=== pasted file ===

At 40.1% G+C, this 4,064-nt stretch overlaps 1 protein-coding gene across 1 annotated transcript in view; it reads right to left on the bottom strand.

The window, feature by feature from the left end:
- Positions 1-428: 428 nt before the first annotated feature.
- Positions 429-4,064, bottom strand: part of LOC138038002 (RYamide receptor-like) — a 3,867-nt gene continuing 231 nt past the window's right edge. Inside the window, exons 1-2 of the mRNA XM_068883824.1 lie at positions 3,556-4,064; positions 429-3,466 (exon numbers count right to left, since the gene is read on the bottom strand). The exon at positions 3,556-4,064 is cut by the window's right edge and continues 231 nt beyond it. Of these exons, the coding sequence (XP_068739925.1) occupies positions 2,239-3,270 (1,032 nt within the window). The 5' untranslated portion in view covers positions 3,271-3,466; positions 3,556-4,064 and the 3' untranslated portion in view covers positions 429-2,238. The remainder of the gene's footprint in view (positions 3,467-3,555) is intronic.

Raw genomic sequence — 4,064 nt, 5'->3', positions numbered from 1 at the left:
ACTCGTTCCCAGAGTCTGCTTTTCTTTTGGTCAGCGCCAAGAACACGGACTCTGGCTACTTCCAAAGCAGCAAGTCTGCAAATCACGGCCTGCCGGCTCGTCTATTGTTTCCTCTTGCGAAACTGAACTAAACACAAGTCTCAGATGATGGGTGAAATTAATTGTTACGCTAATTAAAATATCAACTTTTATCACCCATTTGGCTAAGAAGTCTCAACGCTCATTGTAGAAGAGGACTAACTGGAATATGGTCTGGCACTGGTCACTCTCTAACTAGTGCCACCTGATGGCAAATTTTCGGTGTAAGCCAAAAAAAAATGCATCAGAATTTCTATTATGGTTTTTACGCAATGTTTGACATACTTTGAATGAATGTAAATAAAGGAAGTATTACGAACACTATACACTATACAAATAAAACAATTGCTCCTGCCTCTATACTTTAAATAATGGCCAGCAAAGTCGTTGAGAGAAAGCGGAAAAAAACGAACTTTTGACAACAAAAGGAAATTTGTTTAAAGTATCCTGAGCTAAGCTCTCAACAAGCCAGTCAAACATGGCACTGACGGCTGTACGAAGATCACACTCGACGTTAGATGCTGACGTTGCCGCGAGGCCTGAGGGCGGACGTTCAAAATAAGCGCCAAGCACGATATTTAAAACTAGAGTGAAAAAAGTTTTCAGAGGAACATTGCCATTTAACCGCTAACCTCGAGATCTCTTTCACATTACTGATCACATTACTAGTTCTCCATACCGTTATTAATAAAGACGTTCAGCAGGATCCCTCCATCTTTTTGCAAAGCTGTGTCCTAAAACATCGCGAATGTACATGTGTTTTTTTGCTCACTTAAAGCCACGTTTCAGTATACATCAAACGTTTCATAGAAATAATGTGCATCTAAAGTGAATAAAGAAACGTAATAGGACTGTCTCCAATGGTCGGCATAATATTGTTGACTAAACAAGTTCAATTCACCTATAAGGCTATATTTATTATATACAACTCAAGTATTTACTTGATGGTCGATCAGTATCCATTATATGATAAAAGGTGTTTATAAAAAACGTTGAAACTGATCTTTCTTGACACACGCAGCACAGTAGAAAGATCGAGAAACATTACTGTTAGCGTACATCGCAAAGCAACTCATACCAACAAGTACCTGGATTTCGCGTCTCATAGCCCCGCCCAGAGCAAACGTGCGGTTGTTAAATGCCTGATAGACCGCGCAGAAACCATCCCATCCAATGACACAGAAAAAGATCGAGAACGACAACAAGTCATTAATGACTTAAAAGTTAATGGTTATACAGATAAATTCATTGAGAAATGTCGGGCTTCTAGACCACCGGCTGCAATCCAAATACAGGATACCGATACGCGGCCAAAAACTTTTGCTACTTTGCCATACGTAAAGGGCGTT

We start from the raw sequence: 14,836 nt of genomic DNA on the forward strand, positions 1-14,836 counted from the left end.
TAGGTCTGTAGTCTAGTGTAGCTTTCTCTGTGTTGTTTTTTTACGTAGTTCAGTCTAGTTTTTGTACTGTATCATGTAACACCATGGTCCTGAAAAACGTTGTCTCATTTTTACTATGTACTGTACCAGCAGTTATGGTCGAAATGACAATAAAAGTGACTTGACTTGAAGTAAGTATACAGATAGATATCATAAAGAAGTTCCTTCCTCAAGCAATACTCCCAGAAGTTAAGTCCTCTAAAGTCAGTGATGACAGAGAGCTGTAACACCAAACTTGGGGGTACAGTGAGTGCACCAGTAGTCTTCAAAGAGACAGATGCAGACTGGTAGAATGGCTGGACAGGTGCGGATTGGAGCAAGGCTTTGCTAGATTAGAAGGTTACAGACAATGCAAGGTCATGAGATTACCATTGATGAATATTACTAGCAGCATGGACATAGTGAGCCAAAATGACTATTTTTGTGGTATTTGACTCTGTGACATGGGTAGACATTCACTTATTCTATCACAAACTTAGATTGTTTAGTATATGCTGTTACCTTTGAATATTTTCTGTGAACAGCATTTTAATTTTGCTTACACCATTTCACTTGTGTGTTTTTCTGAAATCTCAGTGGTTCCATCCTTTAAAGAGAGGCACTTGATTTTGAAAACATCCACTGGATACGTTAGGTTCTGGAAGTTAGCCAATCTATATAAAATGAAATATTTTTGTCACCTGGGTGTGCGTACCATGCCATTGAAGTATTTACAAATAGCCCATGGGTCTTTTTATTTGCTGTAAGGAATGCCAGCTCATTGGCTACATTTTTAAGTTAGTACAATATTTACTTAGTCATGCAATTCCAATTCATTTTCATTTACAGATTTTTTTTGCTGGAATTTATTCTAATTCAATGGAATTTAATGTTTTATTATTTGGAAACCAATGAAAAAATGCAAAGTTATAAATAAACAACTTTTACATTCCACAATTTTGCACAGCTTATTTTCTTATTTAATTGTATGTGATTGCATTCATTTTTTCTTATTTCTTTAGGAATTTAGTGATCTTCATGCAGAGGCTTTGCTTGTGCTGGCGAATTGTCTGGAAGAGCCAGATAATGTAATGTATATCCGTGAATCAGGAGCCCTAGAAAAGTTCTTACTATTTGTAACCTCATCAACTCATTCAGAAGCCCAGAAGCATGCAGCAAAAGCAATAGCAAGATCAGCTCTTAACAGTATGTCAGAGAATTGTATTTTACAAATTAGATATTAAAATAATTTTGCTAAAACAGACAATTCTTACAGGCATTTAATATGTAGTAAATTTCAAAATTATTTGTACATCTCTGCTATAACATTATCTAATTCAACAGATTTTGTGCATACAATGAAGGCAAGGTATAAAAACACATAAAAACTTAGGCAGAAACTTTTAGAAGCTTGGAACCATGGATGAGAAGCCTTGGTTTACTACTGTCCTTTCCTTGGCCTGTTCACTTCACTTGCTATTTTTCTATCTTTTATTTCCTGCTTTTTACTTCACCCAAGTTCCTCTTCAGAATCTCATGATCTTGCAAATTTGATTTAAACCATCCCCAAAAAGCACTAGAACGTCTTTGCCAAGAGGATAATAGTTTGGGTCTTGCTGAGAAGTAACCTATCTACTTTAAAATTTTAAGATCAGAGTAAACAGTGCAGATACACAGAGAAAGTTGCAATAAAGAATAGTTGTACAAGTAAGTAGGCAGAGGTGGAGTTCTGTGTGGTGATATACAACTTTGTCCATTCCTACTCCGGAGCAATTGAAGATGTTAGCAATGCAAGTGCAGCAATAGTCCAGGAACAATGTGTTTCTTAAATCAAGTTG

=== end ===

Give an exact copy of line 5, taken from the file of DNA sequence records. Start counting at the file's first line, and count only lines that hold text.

Raw genomic sequence — 4,064 nt, 5'->3', positions numbered from 1 at the left: